CAN PEOPLE COUNT ON YOU? by Sandy Allgeier

In addition to the inspirational quotes, the beautiful images, my own personal and business blogs, the recommended reading list, and information on my consulting business, I would like to share some of the writings of various thought leaders.

CAN PEOPLE COUNT ON YOU? by Sandy Allgeier

If people don’t trust you, they won’t hire you, do business with you or spend time with you. Most of us try to be true to our word, but it’s easy to make accidental, seemingly minor missteps that cause others to have doubts about our reliability. Among the most common…

* Breaking appointments or arriving late. Some people see nothing wrong with rescheduling appointments or arriving 20 minutes late. But this form of not keeping promises makes others doubt whether we can be trusted.

Example: You tell a friend that you are looking forward to seeing him — then reschedule the meeting three times. Or whenever you meet your friend, you’re late. Even if your reasons are valid, the friend might wonder whether you truly value the relationship.

If you are chronically late, allow more time in your schedule for the activities that tend to take longer than you expect. If you are chronically rescheduling appointments because of “emergencies,” reevaluate what constitutes an emergency or incorporate open time into your schedule so that you can cope with emergencies without canceling other commitments.

* Being messy or disorganized. Some disorganized people chronically fail to live up to their responsibilities simply because they lack a system for keeping track of them. Others manage to get things done despite their cluttered desks or homes — but people who aren’t messy often assume that messiness is a sign of unreliability.

Example: If your tidy boss knows that your work space is disorganized, he’s more likely to view any small error in your work as a sign that your job performance is messy and unreliable, too.

Strategy: Keep your work space neat, particularly if you have a tidy boss, colleague or client who has access to it.

* Allowing personal matters to intrude on work time. If friends or family members call or e-mail you regularly during your workday, your bosses, colleagues and clients might question your commitment to work.

Example: Your boss notices that you often make long personal phone calls and concludes that you can’t be trusted to work hard without close supervision.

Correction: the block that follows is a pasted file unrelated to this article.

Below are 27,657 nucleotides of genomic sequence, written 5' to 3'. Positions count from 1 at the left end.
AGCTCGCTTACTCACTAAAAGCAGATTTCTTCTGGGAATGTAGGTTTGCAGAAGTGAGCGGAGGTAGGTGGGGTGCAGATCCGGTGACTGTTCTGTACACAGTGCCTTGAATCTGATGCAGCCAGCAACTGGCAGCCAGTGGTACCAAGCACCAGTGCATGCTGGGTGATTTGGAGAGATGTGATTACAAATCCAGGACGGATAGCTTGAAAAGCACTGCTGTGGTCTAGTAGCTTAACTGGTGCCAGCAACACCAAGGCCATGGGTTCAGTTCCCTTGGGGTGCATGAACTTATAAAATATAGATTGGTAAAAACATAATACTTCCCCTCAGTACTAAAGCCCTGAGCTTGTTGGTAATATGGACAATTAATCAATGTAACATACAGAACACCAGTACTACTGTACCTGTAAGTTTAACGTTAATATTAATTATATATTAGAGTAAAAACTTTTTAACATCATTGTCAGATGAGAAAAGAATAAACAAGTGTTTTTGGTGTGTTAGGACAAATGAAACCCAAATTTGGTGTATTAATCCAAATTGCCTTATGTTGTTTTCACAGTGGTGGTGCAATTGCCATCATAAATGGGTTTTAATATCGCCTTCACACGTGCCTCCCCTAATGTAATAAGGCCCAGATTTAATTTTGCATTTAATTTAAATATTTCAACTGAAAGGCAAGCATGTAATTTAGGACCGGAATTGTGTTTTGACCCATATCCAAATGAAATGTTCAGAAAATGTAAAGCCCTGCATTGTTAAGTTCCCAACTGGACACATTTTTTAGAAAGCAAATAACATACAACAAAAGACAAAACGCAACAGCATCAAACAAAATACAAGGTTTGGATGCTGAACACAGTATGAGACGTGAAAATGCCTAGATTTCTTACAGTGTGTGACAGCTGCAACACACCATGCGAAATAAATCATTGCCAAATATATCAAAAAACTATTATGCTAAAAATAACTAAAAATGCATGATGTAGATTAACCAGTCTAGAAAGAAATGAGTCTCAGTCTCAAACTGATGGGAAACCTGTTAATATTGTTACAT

Strategy: Ask friends and family members to contact you only on your personal cell phone. Check your cell-phone messages at lunch and during breaks.

* Failing to follow through on “minor” promises. Most of us have more trouble living up to our minor promises than our major ones. We mean to live up to all of our promises, but small ones are easily forgotten. Though our memories, not our morals, are to blame, those around us still might question whether we can be trusted.

Example: Borrow $10,000 from a friend, and you’ll certainly remember to pay back the loan. Borrow $10, and the debt might slip your mind.

Strategy: If minor matters often slip your mind, jot down your promises, commitments and debts on a calendar or planner as soon as you make them.

* Keeping people in the dark about a decision-making process. People tend to feel deceived or ignored when others make decisions that seem to go against what has been promised.

Example: A construction company allows its employees to purchase leftover building materials at low prices after projects are completed. One time, surplus materials could not be made available because a client requested the surplus. The employees were not told this and assumed that the boss had gone back on his word.

Strategy: Let those affected by your decisions know why you are making those decisions, even when you have every right to make the decisions without letting them know.

* Exhibiting body language that doesn’t match your words. People don’t hear only what we say — they also subconsciously monitor our facial expressions and gestures. When our words don’t match our body language, they sense that we can’t be trusted.

Example: You tell a friend that you are excited about her business idea, but you’re tired and distracted and your body language conveys disinterest.

Strategy: Your body language will match your words if you always pay complete attention during conversations — and if you’re being honest when you speak.

* Thinking out loud when others think you’re making decisions. You might be talking yourself through the options, but those listening could mistake your musings for decisions — then question your honesty when you later choose a different path.

Example: You chat with a friend about taking a vacation together. The friend mistakes this preliminary chat for a firm commitment.

Strategy: Preface your thinking out loud with phrases such as, “I’m just talking through ideas here,” or “I need to confirm that this is feasible.”

– Sandy Allgeier

If you’re interested in a complimentary 30-minute business strategy session, for more information, please refer to my Behind the Scenes Consulting. If you have questions, please email me at I welcome your comments below. Thank you.


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